Chaplin.mediator → Source

It is one of the basic goals of Chaplin to enforce module encapsulation and independence and to direct communication through controlled channels. Chaplin’s mediator object is the enabler of this controlled communication. It implements the Publish/Subscribe (pub/sub) pattern to ensure loose coupling of application modules, while still allowing for ease of information exchange. Instead of making direct use of other parts of the application, modules communicate by events, similar to how changes in the DOM are communicated to client-side code. Modules can listen for and react to events, but also publish events of their own to give other modules the chance to react. There are only three basic methods for this application-wide communication: subscribe, unsubscribe and publish.

Note: If you want to give local pub/sub functionality to a class, take a look at the EventBroker.


subscribe(event, handler, [context])

A wrapper for Backbone.Events.on. See Backbone documentation for more details.

unsubscribe([event], [handler], [context])

A wrapper for See Backbone documentation for more details.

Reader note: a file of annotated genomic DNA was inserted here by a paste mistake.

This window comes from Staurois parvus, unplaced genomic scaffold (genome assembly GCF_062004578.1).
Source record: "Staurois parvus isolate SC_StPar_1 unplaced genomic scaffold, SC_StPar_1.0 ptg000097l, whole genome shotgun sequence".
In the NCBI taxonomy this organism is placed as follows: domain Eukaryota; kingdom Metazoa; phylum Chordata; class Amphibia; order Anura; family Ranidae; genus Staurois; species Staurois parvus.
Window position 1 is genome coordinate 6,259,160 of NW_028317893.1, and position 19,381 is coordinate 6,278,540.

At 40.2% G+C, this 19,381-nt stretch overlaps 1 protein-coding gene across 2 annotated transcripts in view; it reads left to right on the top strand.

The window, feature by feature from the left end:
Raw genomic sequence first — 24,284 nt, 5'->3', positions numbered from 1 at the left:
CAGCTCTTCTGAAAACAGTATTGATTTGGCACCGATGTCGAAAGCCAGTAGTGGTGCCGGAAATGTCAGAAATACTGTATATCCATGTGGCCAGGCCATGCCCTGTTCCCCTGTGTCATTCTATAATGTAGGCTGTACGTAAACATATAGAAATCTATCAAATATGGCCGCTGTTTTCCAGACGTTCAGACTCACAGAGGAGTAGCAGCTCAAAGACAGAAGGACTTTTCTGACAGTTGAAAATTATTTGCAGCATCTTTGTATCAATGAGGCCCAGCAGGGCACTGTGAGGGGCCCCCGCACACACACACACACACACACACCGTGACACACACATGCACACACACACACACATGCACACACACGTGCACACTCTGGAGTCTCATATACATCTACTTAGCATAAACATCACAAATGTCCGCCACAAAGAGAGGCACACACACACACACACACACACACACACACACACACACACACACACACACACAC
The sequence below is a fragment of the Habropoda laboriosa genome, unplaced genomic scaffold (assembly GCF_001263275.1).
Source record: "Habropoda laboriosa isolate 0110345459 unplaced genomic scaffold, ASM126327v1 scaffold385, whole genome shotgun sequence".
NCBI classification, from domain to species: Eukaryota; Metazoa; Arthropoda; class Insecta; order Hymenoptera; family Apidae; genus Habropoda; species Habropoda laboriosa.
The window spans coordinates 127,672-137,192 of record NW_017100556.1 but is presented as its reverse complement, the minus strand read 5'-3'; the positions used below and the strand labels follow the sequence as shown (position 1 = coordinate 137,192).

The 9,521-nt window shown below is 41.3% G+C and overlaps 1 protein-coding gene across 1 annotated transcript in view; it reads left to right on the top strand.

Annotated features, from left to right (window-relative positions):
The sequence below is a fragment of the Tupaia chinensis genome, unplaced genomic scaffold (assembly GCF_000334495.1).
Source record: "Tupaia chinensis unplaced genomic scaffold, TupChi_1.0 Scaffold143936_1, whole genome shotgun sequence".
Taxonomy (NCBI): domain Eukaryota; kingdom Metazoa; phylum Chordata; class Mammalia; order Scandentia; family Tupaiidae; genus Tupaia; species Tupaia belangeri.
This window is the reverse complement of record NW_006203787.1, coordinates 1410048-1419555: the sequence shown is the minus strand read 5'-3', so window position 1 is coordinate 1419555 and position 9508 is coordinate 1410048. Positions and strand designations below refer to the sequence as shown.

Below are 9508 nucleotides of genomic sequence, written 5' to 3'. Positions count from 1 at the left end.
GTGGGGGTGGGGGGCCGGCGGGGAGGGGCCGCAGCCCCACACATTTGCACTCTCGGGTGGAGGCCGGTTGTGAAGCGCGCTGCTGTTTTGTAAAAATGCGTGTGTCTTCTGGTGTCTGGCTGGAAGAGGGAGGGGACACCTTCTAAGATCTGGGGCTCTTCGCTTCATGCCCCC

publish(event, [*args])

A wrapper for Backbone.Events.trigger. See Backbone documentation for more details.

Request-response methods

Since Chaplin 0.11, Chaplin uses request-response strategy for communication between application parts.

Think of it as events, but with only one allowed handler which is at the same time required.

setHandler(handlerName, handler)

Sets a handler function for particular handlerName.

execute(handlerName, [*args])

Executes a handler function from particular handlerName. If the handler is not present, an error will be thrown.


In any module that needs to communicate with other modules, access to the application-wide pub/sub system can be gained by requiring Chaplin as a dependency. The mediator object is then available as Chaplin.mediator.

define ['chaplin', 'otherdependency'], (Chaplin, OtherDependency) ->
define(['chaplin', 'otherdependency'], function(Chaplin, OtherDependency) {})

For example, if you have a session controller for logging in users, it will tell the mediator that the login occurred:

Chaplin.mediator.publish 'login', user
Chaplin.mediator.publish('login', user);

The mediator will propagate this event to any module that was subscribed to the 'login' event, as in this example:

Chaplin.mediator.subscribe 'login', @doSomething
Chaplin.mediator.subscribe('login', this.doSomething);

Finally, if this module needs to stop listening for the login event, it can simply unsubscribe at any time:

Chaplin.mediator.unsubscribe 'login', @doSomething
Chaplin.mediator.unsubscribe('login', this.doSomething);

To add some property on mediator, it is suggested to do it in Application#initMediator, when mediator is getting sealed:

class Application extends Chaplin.Application
  initMediator: ->
    Chaplin.mediator.prop = {hello: 'world'}
var Application = Chaplin.Application.extend({
  initMediator: function() {
    Chaplin.mediator.prop = {hello: 'world'};;